19. At the end of the server's shift, the point-of-sale system generates a sales summary for that server. Tr. 19. The server presents the summary to the bartender, along with the signed credit card receipts and cash to equal her total sales for the shift. Tr. 19-20. The cash is placed in the drawer of a particular workstation, called the "bank." Tr. 20. Each server is responsible for making up any shortage in cash receipts for his or her shift. Tr. 21.

20. A similar procedure is used to close the "bank." The point-of-sale system generates a summary of sales, both credit card and cash, which should equal the credit card receipts and cash in the "bank." Tr. 20-21. The "bank" is closed at least once a day and, on busy days, may have been closed more often to reduce the amount of cash in the drawer. Tr. 20. The bartender is responsible for making up any shortage in cash receipts in the "bank." Tr. 21.

21. Credit card sales are credited directly to the taxpayer's bank accounts by the respective credit card companies. Tr. 24. During the audit period, the taxpayer maintained bank accounts at U.S. Bank. One account was used only for deposits of sales made using American Express and Discover credit cards and for paying some commercial loans. Tr. 24-25; Exs. J20, J21. Another account was used for deposits by Heartland (the credit card processing company used by Visa and MasterCard) for deposits of cash sales (labeled "Customer Deposits" on U.S. Bank's statements) and for payment of the expenses of the business. Exs. J24, J25, J26, J27.

22. Cash removed from the "bank" is placed in an envelope and secured in a locked safe until the following day, when Mr. Mulrooney recounts and deposits it. Tr. 21-22. During the audit period, deposits were always made on Thursdays, Fridays, and Mondays, but not always on other days of the week unless the amount of cash to be deposited was particularly large. Tr. 22.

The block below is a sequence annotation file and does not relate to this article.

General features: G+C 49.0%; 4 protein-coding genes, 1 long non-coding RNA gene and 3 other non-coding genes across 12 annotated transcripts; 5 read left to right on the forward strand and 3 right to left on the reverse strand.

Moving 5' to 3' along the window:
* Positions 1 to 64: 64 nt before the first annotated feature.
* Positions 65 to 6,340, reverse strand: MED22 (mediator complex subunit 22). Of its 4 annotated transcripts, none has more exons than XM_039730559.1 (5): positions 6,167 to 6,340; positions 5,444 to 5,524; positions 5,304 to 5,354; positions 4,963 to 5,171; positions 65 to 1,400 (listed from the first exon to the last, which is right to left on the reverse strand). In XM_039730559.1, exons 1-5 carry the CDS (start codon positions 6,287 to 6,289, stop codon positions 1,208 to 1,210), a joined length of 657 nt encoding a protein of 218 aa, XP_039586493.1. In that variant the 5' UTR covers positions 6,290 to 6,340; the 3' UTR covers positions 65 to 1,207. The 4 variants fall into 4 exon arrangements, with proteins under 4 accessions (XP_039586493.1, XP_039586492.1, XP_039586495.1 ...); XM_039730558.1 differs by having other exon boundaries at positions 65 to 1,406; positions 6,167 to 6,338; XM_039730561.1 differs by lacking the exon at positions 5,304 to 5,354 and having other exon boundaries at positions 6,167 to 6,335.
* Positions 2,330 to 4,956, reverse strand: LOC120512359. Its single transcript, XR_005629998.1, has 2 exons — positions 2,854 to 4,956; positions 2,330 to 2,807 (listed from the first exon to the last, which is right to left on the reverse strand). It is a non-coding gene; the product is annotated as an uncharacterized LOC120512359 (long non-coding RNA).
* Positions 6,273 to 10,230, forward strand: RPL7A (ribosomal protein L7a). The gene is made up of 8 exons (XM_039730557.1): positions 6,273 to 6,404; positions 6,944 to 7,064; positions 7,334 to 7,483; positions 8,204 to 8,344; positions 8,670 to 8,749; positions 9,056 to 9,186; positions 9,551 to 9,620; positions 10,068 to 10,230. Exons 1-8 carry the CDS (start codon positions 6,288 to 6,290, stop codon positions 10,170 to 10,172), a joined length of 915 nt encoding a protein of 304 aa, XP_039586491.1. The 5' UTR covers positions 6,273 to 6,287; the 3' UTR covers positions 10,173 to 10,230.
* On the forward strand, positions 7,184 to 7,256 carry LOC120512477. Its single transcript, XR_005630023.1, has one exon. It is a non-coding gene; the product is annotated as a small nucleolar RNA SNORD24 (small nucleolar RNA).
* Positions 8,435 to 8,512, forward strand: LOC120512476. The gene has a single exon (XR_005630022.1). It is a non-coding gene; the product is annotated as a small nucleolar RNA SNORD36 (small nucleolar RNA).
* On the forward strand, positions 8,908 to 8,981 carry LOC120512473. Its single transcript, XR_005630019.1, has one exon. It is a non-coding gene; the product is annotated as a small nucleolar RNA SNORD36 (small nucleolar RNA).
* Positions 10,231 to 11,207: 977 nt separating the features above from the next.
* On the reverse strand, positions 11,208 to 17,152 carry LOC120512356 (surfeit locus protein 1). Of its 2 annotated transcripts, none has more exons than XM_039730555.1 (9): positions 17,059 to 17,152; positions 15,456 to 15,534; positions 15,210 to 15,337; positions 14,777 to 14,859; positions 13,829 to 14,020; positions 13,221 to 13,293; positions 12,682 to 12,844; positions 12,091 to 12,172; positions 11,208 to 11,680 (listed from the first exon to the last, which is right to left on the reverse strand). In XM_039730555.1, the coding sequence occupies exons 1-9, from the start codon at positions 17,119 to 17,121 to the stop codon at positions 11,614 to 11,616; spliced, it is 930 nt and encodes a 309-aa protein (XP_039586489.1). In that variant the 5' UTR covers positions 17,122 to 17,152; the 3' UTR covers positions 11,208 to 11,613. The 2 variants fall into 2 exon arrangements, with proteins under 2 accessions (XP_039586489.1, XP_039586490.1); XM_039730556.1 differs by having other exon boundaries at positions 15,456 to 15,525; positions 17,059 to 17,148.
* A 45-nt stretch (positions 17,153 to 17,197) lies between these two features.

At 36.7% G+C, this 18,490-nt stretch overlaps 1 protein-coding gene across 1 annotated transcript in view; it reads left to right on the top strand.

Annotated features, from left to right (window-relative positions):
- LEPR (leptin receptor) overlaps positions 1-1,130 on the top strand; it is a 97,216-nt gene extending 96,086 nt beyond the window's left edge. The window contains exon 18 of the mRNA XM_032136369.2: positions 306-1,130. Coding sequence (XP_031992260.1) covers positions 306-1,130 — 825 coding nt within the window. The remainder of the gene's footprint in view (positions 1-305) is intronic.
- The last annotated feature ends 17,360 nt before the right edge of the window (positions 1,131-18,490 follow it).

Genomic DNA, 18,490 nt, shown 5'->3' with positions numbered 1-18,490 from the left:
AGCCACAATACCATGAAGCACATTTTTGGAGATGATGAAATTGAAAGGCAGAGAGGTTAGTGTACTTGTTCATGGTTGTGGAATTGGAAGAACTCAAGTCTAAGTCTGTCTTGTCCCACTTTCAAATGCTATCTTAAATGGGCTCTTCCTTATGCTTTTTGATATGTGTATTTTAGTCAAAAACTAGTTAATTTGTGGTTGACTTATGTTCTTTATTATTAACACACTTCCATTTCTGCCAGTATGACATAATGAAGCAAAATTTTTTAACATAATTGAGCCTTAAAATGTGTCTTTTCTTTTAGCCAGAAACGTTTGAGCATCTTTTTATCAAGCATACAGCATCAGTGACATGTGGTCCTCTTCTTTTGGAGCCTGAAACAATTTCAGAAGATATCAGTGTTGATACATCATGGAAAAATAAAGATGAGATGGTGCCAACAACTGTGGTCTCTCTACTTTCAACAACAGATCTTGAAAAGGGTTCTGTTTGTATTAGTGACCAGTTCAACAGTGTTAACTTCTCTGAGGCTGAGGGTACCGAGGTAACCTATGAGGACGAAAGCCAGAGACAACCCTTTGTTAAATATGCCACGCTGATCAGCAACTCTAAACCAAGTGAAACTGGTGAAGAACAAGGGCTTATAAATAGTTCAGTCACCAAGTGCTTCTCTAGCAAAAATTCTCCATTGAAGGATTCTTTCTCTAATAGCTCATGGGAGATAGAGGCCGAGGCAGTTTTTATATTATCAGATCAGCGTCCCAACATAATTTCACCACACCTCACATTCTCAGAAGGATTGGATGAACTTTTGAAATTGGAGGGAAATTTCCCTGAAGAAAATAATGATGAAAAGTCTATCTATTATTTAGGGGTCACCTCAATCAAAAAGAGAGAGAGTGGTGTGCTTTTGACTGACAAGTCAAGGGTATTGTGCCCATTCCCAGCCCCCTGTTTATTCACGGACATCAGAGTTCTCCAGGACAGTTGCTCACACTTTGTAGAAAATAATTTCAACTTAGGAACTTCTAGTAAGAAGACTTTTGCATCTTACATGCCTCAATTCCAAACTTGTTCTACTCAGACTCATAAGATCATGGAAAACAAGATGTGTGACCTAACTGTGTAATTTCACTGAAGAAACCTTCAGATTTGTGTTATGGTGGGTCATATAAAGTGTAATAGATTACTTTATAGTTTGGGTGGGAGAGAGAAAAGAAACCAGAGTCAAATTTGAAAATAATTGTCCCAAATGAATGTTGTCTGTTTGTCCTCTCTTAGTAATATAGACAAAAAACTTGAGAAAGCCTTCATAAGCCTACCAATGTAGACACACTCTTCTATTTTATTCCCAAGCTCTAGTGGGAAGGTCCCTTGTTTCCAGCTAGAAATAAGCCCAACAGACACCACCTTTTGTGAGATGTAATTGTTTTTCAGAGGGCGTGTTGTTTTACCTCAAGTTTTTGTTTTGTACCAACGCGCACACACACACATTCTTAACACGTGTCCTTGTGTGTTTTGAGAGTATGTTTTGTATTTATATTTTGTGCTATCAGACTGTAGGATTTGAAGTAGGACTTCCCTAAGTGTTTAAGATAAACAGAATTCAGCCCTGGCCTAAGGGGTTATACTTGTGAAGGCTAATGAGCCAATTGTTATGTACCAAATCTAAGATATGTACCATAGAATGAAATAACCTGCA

23. To alleviate pressure on the bartenders on busy nights, Blarney's sells bottled beer from a tub near the front door for $3 per bottle. Tr. 35-36, 38. The employee responsible for the tub records the number of bottles of each brand placed in the tub; beer is always added to the tub by the case. Tr. 38. At the end of the night, the server responsible for the tub tallies the number of bottles of each brand of beer remaining in the tub and subtracts that from the number of bottles of each brand placed in the tub. Tr. 38-39. The bartender records the number of bottles of each brand sold from the tub in the point-of-sale system, and the server is responsible for depositing with the bartender enough cash to cover those sales. Tr. 38-39.

24. The only expenses of the establishment paid in cash are incidental purchases, such as a head of lettuce or a bottle of ketchup from a nearby convenience store. Tr. 22. Cash for those purchases comes from the "bank." Tr. 22-23. The purchases are recorded in the point-of-sale system, and receipts for the purchases are placed in the "bank" register drawer. Tr. 22-23.

Other controls

25. In addition to the point-of-sale system, the taxpayer uses QuickBooks to track revenues and expenses. Tr. 32; Exs. J29-J32. The taxpayer's accountants, Pitzl and Pitzl, make entries into QuickBooks using information from the point-of-sale system and from the checking account register. Tr. 32-33.

26. There are security cameras on...